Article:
01 Feb IQE plc isn’t the only growth stock that could make you a millionaire
The AIM market has soared 55% over the last two years, giving investors in smaller growth stocks plenty to cheer about. Technology firm IQE (LSE: IQE) has been one of the biggest winners, its shares rocketing from 20p to a high of over 180p late last year.
News flow through 2017 was strongly positive, with word of a major deal with Apple and the market waking up to the potential for IQE’s tech to become ubiquitous in what is set to be the massive Internet of Things market. I’m sure the company could become a major player but it’s perhaps another matter as to whether it will.
Good value for money?
Since the exuberance of late last year, the shares have retraced. They’re trading at 108p, as I’m writing, valuing the business at a bit over £800m. Given the growth potential, the shares look good value on a rating of 25 times forecast 2018 earnings, falling to 18 times for 2019.
However, as my Foolish friend Edward Sheldon pointed out earlier this week, a number of super-smart hedge fund managers are betting against the company. Indeed, according to regulatory notifications of short positions published by the FCA, I calculate IQE has become the most heavily shorted stock on AIM, with 11.73% of its shares having been sold short as of 31 January.
According to an article by Reuters, short sellers are convinced IQE will lose its dominant position. I have a great deal of respect for the depth of research undertaken by short sellers (if they call it wrong, their losses are unlimited in theory), so I’m always wary in these situations.
However, with IQE saying “we’re pretty confident we have a significant lead technology-wise” over competitors, and the size of the upside should this prove decisive, I’m inclined to rate the stock a ‘risky buy’.
Get rich slow
A.G. Barr (LSE: BAG), the owner of some great drinks brands including Irn-Bru, Rubicon and Strathmore, is a somewhat different growth proposition to IQE. Founded in 1875 and floated on the stock market in 1965, the company is a fine example of a get-rich-slow consistent growth stock. Its share price has increased 10-fold over the last quarter of a century, while for the past 10 years, annualised total returns have run at over 14%.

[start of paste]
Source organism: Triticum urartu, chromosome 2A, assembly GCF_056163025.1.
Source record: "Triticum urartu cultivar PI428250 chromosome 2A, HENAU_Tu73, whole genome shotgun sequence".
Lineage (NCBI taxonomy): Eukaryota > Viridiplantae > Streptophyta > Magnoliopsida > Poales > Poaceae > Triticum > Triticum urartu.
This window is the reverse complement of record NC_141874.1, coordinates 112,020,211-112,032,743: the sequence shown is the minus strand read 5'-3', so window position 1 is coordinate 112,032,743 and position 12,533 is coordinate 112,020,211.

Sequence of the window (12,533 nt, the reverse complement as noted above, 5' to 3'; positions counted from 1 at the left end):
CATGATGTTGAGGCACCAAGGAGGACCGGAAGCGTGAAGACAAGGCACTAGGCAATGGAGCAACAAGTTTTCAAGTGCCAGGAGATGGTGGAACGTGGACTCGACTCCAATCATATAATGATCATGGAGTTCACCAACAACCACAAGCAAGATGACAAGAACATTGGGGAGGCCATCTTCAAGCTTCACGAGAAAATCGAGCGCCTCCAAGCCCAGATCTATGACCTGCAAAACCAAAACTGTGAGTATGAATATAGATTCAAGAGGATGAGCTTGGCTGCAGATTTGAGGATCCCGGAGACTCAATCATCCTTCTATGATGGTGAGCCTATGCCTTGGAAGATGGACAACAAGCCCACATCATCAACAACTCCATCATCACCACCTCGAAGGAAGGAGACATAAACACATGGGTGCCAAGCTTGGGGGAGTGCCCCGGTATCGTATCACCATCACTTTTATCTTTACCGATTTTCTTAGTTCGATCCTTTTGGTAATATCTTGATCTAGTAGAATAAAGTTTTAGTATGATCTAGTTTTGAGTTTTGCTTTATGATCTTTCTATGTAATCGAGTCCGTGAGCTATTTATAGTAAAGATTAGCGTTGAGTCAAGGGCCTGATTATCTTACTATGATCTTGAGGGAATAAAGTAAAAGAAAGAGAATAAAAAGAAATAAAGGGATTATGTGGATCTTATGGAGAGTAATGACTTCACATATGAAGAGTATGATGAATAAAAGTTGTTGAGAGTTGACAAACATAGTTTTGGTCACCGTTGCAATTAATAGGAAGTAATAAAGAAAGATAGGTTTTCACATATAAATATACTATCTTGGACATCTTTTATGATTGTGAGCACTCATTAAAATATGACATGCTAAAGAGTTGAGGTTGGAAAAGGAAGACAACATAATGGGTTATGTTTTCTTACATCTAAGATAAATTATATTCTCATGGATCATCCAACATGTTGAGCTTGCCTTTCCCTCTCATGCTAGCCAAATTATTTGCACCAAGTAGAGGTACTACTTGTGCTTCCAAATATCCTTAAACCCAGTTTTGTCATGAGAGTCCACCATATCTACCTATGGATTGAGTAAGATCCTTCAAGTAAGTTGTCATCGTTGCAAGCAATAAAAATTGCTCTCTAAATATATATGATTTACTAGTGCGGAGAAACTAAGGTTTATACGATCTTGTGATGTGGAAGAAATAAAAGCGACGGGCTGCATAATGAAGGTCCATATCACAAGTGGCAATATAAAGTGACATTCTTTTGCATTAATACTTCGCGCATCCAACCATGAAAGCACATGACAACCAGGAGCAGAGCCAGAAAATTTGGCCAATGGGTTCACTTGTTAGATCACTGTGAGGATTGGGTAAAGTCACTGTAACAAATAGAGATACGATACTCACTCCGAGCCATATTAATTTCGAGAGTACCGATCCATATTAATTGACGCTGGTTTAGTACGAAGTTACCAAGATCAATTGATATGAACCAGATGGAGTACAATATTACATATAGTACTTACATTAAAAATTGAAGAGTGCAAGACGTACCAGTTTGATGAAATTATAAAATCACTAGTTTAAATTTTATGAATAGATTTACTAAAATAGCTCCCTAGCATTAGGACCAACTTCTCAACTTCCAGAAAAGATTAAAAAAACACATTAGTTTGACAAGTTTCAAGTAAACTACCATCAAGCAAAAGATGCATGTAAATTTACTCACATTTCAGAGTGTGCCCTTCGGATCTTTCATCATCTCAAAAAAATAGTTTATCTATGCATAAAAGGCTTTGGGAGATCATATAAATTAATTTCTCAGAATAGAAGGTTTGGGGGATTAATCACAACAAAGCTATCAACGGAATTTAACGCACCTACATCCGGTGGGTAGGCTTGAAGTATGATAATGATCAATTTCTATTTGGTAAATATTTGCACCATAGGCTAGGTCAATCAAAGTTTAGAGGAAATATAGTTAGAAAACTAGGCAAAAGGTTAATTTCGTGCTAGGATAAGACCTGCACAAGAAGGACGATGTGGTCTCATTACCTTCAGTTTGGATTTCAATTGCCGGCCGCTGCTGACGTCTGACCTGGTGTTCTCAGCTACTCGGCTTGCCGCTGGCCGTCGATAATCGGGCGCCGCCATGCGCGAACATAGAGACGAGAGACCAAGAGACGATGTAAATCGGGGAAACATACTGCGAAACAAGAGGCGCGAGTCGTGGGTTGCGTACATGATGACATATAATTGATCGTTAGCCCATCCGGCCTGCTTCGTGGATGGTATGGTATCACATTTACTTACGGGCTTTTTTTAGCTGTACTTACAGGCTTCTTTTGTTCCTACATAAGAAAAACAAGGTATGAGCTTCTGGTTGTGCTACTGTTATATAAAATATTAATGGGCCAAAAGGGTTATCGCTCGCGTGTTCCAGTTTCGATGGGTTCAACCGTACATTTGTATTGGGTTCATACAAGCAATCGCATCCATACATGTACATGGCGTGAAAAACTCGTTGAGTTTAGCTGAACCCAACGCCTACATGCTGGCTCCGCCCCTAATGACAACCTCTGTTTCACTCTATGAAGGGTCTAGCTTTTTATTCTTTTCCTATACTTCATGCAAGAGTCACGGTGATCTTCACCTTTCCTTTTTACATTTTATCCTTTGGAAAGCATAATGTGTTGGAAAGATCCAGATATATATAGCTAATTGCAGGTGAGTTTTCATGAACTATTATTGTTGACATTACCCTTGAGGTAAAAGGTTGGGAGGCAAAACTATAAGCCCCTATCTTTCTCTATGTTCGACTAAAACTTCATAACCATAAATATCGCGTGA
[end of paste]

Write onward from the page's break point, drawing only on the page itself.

Now a FTSE 250 stock, valued at £755m on a share price of 655p, Barr issued a positive trading update today for its financial year ended 27 January. It said it expects revenue for the year to be 7.5% ahead of last year and that despite external cost pressures from the weakness of sterling, “we remain confident of delivering profit growth for the year in line with our expectations”.
The company advised that it’s well prepared for the soft drinks sugar tax coming in April. It now expects that up to 99% of its portfolio will contain less than 5g of total sugars per 100ml. It added that the consumer response to new Irn-Bru “has so far been encouraging” and that the company remains well placed “to grow our business and deliver long-term value to shareholders.”
Trading on 20.5 times forecast earnings for the year to January 2019, with a forward dividend yield of 2.5%, I see Barr as an excellent stock to buy for continued consistent growth in the decades to come.
Could there be a better growth stock?
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G A Chester has no position in any of the shares mentioned. The Motley Fool UK owns shares of and has recommended Apple. The Motley Fool UK has the following options: long January 2020 $150 calls on Apple and short January 2020 $155 calls on Apple. The Motley Fool UK has recommended AG Barr. Views expressed on the companies mentioned in this article are those of the writer and therefore may differ from the official recommendations we make in our subscription services such as Share Advisor, Hidden Winners and Pro. Here at The Motley Fool we believe that considering a diverse range of insights makes us better investors.